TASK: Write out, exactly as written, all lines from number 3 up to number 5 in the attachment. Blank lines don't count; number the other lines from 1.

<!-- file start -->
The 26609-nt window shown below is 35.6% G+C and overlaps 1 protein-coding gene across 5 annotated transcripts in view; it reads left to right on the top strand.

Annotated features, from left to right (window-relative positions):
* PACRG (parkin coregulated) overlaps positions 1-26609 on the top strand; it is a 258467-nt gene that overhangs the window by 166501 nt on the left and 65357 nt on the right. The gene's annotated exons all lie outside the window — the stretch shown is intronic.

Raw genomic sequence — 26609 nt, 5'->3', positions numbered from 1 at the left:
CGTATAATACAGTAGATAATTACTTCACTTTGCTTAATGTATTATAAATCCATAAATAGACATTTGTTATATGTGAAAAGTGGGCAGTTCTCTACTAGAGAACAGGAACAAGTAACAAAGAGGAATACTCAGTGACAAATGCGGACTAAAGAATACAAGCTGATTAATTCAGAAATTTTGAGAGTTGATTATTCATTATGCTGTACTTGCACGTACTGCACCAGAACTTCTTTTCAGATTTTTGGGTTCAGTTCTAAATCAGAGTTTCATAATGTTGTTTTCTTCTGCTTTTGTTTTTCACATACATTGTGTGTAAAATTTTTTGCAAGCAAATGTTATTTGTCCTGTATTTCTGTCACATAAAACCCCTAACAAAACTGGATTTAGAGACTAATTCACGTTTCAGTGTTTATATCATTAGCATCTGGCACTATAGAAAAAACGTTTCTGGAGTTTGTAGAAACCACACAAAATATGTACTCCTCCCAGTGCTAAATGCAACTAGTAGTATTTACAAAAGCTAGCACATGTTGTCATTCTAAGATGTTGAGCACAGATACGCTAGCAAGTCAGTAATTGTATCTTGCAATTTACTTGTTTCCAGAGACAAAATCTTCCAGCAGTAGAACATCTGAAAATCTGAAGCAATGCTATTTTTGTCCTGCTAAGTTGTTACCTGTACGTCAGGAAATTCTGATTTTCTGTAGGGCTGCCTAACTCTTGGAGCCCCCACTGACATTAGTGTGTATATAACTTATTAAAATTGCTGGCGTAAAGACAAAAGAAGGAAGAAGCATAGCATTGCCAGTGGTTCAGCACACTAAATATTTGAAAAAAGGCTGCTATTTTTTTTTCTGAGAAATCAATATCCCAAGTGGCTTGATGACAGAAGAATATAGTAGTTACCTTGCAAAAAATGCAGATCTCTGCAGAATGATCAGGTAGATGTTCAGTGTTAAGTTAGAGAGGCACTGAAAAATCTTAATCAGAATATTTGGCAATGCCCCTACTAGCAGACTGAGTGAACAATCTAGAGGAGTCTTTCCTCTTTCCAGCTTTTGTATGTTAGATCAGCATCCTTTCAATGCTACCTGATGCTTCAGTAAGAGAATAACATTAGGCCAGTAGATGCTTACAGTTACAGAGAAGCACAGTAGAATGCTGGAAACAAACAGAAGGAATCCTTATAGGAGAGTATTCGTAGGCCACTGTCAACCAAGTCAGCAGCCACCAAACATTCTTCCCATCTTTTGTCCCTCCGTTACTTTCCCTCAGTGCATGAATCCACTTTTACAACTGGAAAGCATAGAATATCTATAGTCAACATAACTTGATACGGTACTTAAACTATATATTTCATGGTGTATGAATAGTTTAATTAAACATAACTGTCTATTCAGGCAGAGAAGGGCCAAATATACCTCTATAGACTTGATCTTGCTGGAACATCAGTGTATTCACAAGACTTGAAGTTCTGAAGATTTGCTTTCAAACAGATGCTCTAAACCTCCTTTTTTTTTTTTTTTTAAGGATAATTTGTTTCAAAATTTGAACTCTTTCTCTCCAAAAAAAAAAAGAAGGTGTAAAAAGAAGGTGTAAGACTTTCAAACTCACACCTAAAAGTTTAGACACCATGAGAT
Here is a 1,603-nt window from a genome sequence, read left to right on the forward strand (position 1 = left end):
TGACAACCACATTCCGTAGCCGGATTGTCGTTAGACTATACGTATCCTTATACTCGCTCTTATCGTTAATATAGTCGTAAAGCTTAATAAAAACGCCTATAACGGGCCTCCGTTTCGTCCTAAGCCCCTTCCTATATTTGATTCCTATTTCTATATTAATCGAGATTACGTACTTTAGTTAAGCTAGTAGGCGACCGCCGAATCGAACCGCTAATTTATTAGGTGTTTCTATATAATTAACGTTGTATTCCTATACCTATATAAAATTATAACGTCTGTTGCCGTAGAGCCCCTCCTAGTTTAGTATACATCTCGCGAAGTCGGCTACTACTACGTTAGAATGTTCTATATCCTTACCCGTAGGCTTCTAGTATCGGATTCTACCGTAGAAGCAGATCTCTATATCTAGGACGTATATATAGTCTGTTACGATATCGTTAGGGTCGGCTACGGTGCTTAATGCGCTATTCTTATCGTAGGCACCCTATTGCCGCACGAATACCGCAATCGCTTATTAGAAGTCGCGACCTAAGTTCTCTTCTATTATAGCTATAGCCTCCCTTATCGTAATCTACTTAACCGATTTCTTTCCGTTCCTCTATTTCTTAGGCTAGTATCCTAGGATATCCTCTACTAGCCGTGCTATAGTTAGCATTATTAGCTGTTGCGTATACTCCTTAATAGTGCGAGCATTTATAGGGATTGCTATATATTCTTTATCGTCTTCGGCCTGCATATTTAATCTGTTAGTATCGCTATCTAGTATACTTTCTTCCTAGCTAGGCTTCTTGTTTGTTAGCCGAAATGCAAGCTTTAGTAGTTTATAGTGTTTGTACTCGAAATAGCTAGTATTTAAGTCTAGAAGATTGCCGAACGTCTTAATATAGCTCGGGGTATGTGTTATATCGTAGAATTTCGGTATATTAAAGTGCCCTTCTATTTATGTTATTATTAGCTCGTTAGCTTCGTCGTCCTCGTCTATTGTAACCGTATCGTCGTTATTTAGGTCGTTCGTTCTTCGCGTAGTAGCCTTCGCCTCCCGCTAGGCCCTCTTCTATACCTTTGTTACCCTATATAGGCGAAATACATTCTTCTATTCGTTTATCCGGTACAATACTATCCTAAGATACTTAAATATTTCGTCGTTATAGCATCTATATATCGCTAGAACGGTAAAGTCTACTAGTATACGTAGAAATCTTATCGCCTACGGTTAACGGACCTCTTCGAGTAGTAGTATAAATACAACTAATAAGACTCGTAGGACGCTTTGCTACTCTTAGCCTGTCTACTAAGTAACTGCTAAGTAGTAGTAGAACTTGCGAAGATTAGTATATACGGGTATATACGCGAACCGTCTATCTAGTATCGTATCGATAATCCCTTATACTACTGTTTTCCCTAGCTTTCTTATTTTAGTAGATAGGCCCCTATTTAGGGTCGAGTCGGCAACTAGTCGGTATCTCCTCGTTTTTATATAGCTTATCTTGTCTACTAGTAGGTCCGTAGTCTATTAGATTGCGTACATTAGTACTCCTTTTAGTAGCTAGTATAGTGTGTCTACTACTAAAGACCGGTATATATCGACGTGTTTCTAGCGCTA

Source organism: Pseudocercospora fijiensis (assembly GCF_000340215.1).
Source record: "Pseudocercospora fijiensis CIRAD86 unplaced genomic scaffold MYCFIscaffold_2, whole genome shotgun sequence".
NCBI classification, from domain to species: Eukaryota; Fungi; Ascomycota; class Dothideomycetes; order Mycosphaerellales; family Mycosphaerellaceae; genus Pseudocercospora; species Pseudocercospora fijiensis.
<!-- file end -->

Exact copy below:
* PACRG (parkin coregulated) overlaps positions 1-26609 on the top strand; it is a 258467-nt gene that overhangs the window by 166501 nt on the left and 65357 nt on the right. The gene's annotated exons all lie outside the window — the stretch shown is intronic.

Raw genomic sequence — 26609 nt, 5'->3', positions numbered from 1 at the left:
CGTATAATACAGTAGATAATTACTTCACTTTGCTTAATGTATTATAAATCCATAAATAGACATTTGTTATATGTGAAAAGTGGGCAGTTCTCTACTAGAGAACAGGAACAAGTAACAAAGAGGAATACTCAGTGACAAATGCGGACTAAAGAATACAAGCTGATTAATTCAGAAATTTTGAGAGTTGATTATTCATTATGCTGTACTTGCACGTACTGCACCAGAACTTCTTTTCAGATTTTTGGGTTCAGTTCTAAATCAGAGTTTCATAATGTTGTTTTCTTCTGCTTTTGTTTTTCACATACATTGTGTGTAAAATTTTTTGCAAGCAAATGTTATTTGTCCTGTATTTCTGTCACATAAAACCCCTAACAAAACTGGATTTAGAGACTAATTCACGTTTCAGTGTTTATATCATTAGCATCTGGCACTATAGAAAAAACGTTTCTGGAGTTTGTAGAAACCACACAAAATATGTACTCCTCCCAGTGCTAAATGCAACTAGTAGTATTTACAAAAGCTAGCACATGTTGTCATTCTAAGATGTTGAGCACAGATACGCTAGCAAGTCAGTAATTGTATCTTGCAATTTACTTGTTTCCAGAGACAAAATCTTCCAGCAGTAGAACATCTGAAAATCTGAAGCAATGCTATTTTTGTCCTGCTAAGTTGTTACCTGTACGTCAGGAAATTCTGATTTTCTGTAGGGCTGCCTAACTCTTGGAGCCCCCACTGACATTAGTGTGTATATAACTTATTAAAATTGCTGGCGTAAAGACAAAAGAAGGAAGAAGCATAGCATTGCCAGTGGTTCAGCACACTAAATATTTGAAAAAAGGCTGCTATTTTTTTTTCTGAGAAATCAATATCCCAAGTGGCTTGATGACAGAAGAATATAGTAGTTACCTTGCAAAAAATGCAGATCTCTGCAGAATGATCAGGTAGATGTTCAGTGTTAAGTTAGAGAGGCACTGAAAAATCTTAATCAGAATATTTGGCAATGCCCCTACTAGCAGACTGAGTGAACAATCTAGAGGAGTCTTTCCTCTTTCCAGCTTTTGTATGTTAGATCAGCATCCTTTCAATGCTACCTGATGCTTCAGTAAGAGAATAACATTAGGCCAGTAGATGCTTACAGTTACAGAGAAGCACAGTAGAATGCTGGAAACAAACAGAAGGAATCCTTATAGGAGAGTATTCGTAGGCCACTGTCAACCAAGTCAGCAGCCACCAAACATTCTTCCCATCTTTTGTCCCTCCGTTACTTTCCCTCAGTGCATGAATCCACTTTTACAACTGGAAAGCATAGAATATCTATAGTCAACATAACTTGATACGGTACTTAAACTATATATTTCATGGTGTATGAATAGTTTAATTAAACATAACTGTCTATTCAGGCAGAGAAGGGCCAAATATACCTCTATAGACTTGATCTTGCTGGAACATCAGTGTATTCACAAGACTTGAAGTTCTGAAGATTTGCTTTCAAACAGATGCTCTAAACCTCCTTTTTTTTTTTTTTTTAAGGATAATTTGTTTCAAAATTTGAACTCTTTCTCTCCAAAAAAAAAAAGAAGGTGTAAAAAGAAGGTGTAAGACTTTCAAACTCACACCTAAAAGTTTAGACACCATGAGAT